The Gift of Potential
Small faces and hands crowd next to my own; gently clamoring for a view of the pictures on my phone. They want to know what my husband and my home looks like; is it cold in California? Which country do I like the best? How many brothers and sisters do I have? There are collective sighs as we scroll through pictures of my life-- one that seems very different than their own. I tell them that my family comes from Vietnam as we open a map to see how far away it is from Nepal. A video of my friend doing silly dance moves for the camera on her wedding day renders an eruption of giggles.
Several months ago, I made the decision to leave my job at a prominent Silicon Valley company to pursue an adult gap year. Before I left, I had a conversation with one of my colleagues about my plans, mentioning that I wanted to see the Himalayas and do some volunteer work. He told me about Bishow Bhatta and NECO Foundation. A few weeks later, Bishow and I met for coffee at a local shop where we discussed trekking and the children’s home. I was struck by how passionate he was about his country and by his relentless pursuit to help others. There’s a saying that good energy is contagious. I found this to be true in the months that followed our conversation.
Dami whines softly as he watches the children depart on the school bus.
Fast forward to February of 2018, I find myself tightly gripping the handles on the back of the motorbike as I weave through Kathmandu towards the NECO home in Goldhunga. The ride is exhilarating; I can't help but grin as we flow through the brisk air and billows of dust along charmingly bumpy roads. Rows of hanging laundry, brightly painted buildings, and cluttered shops with impassive proprietor faces flash through my line of sight. The sound of horns speak a foreign language, communicating in a way I could only mildly grasp. Every now and then, my young driver would warn me, “very bumpy here, ma’am” as he slowed down to ride through the massive puddles. I’d later learn that my careful motorist, Ash, came to the NECO home at 5-years old, and has since found a job as a staff member after graduation. He’s affectionately called dai, as big brother to the children.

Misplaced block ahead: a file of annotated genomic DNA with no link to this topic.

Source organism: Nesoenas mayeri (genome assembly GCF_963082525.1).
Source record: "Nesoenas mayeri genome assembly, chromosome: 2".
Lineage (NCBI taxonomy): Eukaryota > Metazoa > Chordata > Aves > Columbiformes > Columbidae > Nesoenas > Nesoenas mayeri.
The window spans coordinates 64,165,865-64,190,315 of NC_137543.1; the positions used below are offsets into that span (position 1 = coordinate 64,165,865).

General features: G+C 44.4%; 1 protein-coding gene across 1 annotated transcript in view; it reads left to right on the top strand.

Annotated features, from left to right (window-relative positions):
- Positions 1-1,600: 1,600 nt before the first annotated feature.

Monika and Sneha giving me a warm introduction to their home
As we pull into the property, an effervescent little girl with a round candy-shaped face named Monika jumps on Ash’s back as she shrieks with laughter. Samjhana, the ever-helpful operations manager captures a picture of us in front of the home in front of a welcome message. It’s not long before a eager girl named Sneha gently takes my arm and leads me into the Unity room to meet the rest of the family. It’s evident there is a lot of love here; even the furry young dog Dami plays nicely with his elderly counterpart Pinky and the boisterous rooster that roams the property. The NECO home perches on a hillside overlooking the sprawling city of Kathmandu; a haven from the chaotic streets, noise, and dust from below.
Each morning, I am greeted with steaming cups of sweet milk or spicy ginger black tea. The children take turns bringing it to me, giggling slightly when I say dhanyabaad, which means thank you in Nepali. They tilt their heads side to side with delight and always with a big smile. I am called didi, or sister Crystal here; a customary address in Nepali culture, yet a touching sentiment for me. As a traveler from a foreign land, NECO has also become my home too. I can't help but wonder what each child felt in their first moments on the grounds.
The savory smell of dal bhat wafts through the dining hall as the children eat their meal before school.